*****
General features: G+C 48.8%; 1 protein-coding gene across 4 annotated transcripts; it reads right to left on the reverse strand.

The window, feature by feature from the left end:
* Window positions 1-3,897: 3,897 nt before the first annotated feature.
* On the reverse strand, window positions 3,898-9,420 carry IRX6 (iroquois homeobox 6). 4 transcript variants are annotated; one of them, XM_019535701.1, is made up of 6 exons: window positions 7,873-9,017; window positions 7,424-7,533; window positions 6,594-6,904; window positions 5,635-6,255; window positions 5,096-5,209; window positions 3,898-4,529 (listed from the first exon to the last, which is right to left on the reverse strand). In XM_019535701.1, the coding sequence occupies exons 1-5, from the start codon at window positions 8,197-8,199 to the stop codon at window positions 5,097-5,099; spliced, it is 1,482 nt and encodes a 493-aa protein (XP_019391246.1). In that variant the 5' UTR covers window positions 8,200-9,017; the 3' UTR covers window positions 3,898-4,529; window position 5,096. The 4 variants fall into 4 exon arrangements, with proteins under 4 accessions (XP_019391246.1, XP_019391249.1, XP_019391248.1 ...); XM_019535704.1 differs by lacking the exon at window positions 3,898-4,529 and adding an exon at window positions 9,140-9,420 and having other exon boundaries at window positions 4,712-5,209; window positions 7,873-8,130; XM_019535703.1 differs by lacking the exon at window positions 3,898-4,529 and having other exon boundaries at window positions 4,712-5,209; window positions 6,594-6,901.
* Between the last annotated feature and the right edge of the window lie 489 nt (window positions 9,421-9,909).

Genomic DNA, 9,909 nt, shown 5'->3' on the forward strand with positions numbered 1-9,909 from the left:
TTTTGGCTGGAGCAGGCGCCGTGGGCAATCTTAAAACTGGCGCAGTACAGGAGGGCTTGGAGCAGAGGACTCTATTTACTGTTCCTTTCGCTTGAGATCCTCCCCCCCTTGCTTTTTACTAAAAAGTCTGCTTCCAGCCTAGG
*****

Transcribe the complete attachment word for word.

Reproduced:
General features: G+C 48.8%; 1 protein-coding gene across 4 annotated transcripts; it reads right to left on the reverse strand.

The window, feature by feature from the left end:
* Window positions 1-3,897: 3,897 nt before the first annotated feature.
* On the reverse strand, window positions 3,898-9,420 carry IRX6 (iroquois homeobox 6). 4 transcript variants are annotated; one of them, XM_019535701.1, is made up of 6 exons: window positions 7,873-9,017; window positions 7,424-7,533; window positions 6,594-6,904; window positions 5,635-6,255; window positions 5,096-5,209; window positions 3,898-4,529 (listed from the first exon to the last, which is right to left on the reverse strand). In XM_019535701.1, the coding sequence occupies exons 1-5, from the start codon at window positions 8,197-8,199 to the stop codon at window positions 5,097-5,099; spliced, it is 1,482 nt and encodes a 493-aa protein (XP_019391246.1). In that variant the 5' UTR covers window positions 8,200-9,017; the 3' UTR covers window positions 3,898-4,529; window position 5,096. The 4 variants fall into 4 exon arrangements, with proteins under 4 accessions (XP_019391246.1, XP_019391249.1, XP_019391248.1 ...); XM_019535704.1 differs by lacking the exon at window positions 3,898-4,529 and adding an exon at window positions 9,140-9,420 and having other exon boundaries at window positions 4,712-5,209; window positions 7,873-8,130; XM_019535703.1 differs by lacking the exon at window positions 3,898-4,529 and having other exon boundaries at window positions 4,712-5,209; window positions 6,594-6,901.
* Between the last annotated feature and the right edge of the window lie 489 nt (window positions 9,421-9,909).

Genomic DNA, 9,909 nt, shown 5'->3' on the forward strand with positions numbered 1-9,909 from the left:
TTTTGGCTGGAGCAGGCGCCGTGGGCAATCTTAAAACTGGCGCAGTACAGGAGGGCTTGGAGCAGAGGACTCTATTTACTGTTCCTTTCGCTTGAGATCCTCCCCCCCTTGCTTTTTACTAAAAAGTCTGCTTCCAGCCTAGG